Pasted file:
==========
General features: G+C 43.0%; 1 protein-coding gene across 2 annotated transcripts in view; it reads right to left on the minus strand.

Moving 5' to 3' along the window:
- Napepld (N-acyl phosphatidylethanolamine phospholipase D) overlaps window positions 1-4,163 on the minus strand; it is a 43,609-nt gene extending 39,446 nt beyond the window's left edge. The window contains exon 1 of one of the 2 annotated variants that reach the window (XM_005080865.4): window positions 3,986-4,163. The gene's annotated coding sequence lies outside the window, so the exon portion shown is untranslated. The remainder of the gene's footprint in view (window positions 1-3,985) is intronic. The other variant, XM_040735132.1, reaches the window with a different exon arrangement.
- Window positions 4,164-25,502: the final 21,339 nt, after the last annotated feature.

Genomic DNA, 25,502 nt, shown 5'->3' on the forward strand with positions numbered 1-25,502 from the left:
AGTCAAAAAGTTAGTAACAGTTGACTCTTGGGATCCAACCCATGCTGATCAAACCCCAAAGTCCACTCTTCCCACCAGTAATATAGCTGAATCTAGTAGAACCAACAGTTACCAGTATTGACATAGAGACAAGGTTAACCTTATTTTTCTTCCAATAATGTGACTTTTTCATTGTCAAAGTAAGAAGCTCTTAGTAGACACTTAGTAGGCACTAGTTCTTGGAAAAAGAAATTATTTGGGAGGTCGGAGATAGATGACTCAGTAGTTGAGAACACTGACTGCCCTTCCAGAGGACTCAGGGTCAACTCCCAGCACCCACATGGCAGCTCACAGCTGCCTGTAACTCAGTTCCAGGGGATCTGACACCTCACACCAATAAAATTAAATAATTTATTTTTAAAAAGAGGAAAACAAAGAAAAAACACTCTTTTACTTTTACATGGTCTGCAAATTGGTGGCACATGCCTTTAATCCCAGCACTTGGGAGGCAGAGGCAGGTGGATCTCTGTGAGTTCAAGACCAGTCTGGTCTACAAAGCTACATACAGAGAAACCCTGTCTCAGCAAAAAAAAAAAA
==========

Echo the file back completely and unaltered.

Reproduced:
General features: G+C 43.0%; 1 protein-coding gene across 2 annotated transcripts in view; it reads right to left on the minus strand.

Moving 5' to 3' along the window:
- Napepld (N-acyl phosphatidylethanolamine phospholipase D) overlaps window positions 1-4,163 on the minus strand; it is a 43,609-nt gene extending 39,446 nt beyond the window's left edge. The window contains exon 1 of one of the 2 annotated variants that reach the window (XM_005080865.4): window positions 3,986-4,163. The gene's annotated coding sequence lies outside the window, so the exon portion shown is untranslated. The remainder of the gene's footprint in view (window positions 1-3,985) is intronic. The other variant, XM_040735132.1, reaches the window with a different exon arrangement.
- Window positions 4,164-25,502: the final 21,339 nt, after the last annotated feature.

Genomic DNA, 25,502 nt, shown 5'->3' on the forward strand with positions numbered 1-25,502 from the left:
AGTCAAAAAGTTAGTAACAGTTGACTCTTGGGATCCAACCCATGCTGATCAAACCCCAAAGTCCACTCTTCCCACCAGTAATATAGCTGAATCTAGTAGAACCAACAGTTACCAGTATTGACATAGAGACAAGGTTAACCTTATTTTTCTTCCAATAATGTGACTTTTTCATTGTCAAAGTAAGAAGCTCTTAGTAGACACTTAGTAGGCACTAGTTCTTGGAAAAAGAAATTATTTGGGAGGTCGGAGATAGATGACTCAGTAGTTGAGAACACTGACTGCCCTTCCAGAGGACTCAGGGTCAACTCCCAGCACCCACATGGCAGCTCACAGCTGCCTGTAACTCAGTTCCAGGGGATCTGACACCTCACACCAATAAAATTAAATAATTTATTTTTAAAAAGAGGAAAACAAAGAAAAAACACTCTTTTACTTTTACATGGTCTGCAAATTGGTGGCACATGCCTTTAATCCCAGCACTTGGGAGGCAGAGGCAGGTGGATCTCTGTGAGTTCAAGACCAGTCTGGTCTACAAAGCTACATACAGAGAAACCCTGTCTCAGCAAAAAAAAAAAA